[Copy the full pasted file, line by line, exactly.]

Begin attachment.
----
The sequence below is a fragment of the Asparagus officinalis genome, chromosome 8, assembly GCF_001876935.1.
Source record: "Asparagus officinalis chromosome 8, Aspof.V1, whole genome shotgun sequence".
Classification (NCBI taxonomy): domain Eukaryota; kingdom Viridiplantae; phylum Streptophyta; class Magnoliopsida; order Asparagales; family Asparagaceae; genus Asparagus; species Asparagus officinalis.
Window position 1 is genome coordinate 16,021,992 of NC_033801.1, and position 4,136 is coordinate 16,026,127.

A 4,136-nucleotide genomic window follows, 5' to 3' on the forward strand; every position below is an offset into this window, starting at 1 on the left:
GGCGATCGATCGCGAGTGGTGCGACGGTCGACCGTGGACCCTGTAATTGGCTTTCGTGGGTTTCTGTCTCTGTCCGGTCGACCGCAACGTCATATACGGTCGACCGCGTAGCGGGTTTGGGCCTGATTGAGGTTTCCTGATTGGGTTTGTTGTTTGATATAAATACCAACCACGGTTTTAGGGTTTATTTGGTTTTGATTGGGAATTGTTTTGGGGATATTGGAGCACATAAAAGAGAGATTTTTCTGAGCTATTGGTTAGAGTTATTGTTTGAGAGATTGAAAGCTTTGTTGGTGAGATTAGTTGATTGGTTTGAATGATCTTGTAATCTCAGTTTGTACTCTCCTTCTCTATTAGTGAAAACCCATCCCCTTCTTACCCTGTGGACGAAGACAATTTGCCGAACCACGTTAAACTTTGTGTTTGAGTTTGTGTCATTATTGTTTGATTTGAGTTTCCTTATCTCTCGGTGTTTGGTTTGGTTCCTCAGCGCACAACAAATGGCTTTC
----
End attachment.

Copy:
The sequence below is a fragment of the Asparagus officinalis genome, chromosome 8, assembly GCF_001876935.1.
Source record: "Asparagus officinalis chromosome 8, Aspof.V1, whole genome shotgun sequence".
Classification (NCBI taxonomy): domain Eukaryota; kingdom Viridiplantae; phylum Streptophyta; class Magnoliopsida; order Asparagales; family Asparagaceae; genus Asparagus; species Asparagus officinalis.
Window position 1 is genome coordinate 16,021,992 of NC_033801.1, and position 4,136 is coordinate 16,026,127.

A 4,136-nucleotide genomic window follows, 5' to 3' on the forward strand; every position below is an offset into this window, starting at 1 on the left:
GGCGATCGATCGCGAGTGGTGCGACGGTCGACCGTGGACCCTGTAATTGGCTTTCGTGGGTTTCTGTCTCTGTCCGGTCGACCGCAACGTCATATACGGTCGACCGCGTAGCGGGTTTGGGCCTGATTGAGGTTTCCTGATTGGGTTTGTTGTTTGATATAAATACCAACCACGGTTTTAGGGTTTATTTGGTTTTGATTGGGAATTGTTTTGGGGATATTGGAGCACATAAAAGAGAGATTTTTCTGAGCTATTGGTTAGAGTTATTGTTTGAGAGATTGAAAGCTTTGTTGGTGAGATTAGTTGATTGGTTTGAATGATCTTGTAATCTCAGTTTGTACTCTCCTTCTCTATTAGTGAAAACCCATCCCCTTCTTACCCTGTGGACGAAGACAATTTGCCGAACCACGTTAAACTTTGTGTTTGAGTTTGTGTCATTATTGTTTGATTTGAGTTTCCTTATCTCTCGGTGTTTGGTTTGGTTCCTCAGCGCACAACAAATGGCTTTC